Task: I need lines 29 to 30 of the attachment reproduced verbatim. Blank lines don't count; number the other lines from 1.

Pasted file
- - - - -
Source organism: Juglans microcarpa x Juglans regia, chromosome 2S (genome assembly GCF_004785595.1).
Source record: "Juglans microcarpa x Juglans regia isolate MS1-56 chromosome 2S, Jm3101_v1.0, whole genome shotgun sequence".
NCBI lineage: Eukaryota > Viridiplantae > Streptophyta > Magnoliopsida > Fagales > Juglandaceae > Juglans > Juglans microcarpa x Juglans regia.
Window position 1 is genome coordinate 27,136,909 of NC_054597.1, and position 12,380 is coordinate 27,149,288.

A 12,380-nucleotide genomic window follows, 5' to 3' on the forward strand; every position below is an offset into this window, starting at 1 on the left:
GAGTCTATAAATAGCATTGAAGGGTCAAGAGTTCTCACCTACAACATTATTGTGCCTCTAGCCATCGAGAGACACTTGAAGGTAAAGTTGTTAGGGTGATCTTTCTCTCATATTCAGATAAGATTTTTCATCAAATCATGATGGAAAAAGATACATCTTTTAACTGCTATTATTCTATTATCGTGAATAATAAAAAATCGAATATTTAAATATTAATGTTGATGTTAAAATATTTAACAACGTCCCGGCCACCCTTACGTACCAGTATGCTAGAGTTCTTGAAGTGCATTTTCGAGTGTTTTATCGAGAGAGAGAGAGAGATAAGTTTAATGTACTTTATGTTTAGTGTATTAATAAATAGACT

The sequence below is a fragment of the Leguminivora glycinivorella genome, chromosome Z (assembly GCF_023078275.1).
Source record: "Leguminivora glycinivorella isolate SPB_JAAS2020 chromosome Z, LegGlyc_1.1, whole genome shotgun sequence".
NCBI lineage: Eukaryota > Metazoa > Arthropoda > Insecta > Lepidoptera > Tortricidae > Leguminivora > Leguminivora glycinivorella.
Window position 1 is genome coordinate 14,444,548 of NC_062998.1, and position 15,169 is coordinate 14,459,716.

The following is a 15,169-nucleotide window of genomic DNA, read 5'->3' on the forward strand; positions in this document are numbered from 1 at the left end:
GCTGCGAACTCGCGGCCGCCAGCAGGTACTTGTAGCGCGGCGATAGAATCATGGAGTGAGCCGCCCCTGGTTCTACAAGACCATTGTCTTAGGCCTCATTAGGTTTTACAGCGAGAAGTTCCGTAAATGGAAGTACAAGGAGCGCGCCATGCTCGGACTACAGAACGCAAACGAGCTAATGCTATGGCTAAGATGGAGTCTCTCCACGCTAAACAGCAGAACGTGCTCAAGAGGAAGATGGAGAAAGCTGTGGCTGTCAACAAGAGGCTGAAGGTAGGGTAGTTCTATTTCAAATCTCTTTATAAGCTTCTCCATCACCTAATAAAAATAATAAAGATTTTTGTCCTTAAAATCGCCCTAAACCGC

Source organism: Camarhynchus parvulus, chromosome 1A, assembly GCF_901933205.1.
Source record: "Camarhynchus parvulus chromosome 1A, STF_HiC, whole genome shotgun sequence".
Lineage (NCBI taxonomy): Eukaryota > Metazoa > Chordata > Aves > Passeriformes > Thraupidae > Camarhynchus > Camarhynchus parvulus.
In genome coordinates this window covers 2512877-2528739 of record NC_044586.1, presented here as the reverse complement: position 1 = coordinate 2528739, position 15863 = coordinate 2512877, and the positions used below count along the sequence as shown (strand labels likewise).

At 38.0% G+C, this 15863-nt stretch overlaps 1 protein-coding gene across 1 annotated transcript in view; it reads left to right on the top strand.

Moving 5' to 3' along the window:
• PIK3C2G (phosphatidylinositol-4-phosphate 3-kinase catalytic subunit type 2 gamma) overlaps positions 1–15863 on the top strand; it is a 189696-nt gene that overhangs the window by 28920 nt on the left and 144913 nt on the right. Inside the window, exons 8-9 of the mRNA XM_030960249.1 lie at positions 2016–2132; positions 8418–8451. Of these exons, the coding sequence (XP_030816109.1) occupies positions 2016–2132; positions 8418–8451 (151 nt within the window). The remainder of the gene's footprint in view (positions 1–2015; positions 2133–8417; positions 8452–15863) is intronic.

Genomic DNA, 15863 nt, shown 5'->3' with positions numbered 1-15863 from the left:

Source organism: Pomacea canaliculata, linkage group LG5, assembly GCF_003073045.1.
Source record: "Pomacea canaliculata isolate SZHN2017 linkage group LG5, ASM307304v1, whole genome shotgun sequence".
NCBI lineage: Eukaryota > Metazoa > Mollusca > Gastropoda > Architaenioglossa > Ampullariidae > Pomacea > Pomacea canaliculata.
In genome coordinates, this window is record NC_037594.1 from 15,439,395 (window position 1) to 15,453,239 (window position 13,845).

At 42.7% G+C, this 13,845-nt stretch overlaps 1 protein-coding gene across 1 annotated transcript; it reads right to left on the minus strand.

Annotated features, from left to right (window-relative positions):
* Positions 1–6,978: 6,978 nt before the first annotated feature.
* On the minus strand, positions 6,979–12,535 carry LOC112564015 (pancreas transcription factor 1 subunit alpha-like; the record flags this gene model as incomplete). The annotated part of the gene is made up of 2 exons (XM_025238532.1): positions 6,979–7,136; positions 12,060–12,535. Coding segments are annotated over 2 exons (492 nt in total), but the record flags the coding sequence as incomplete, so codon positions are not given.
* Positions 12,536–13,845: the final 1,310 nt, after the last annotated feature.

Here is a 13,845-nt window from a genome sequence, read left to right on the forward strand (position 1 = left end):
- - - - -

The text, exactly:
* Positions 12,536–13,845: the final 1,310 nt, after the last annotated feature.

Here is a 13,845-nt window from a genome sequence, read left to right on the forward strand (position 1 = left end):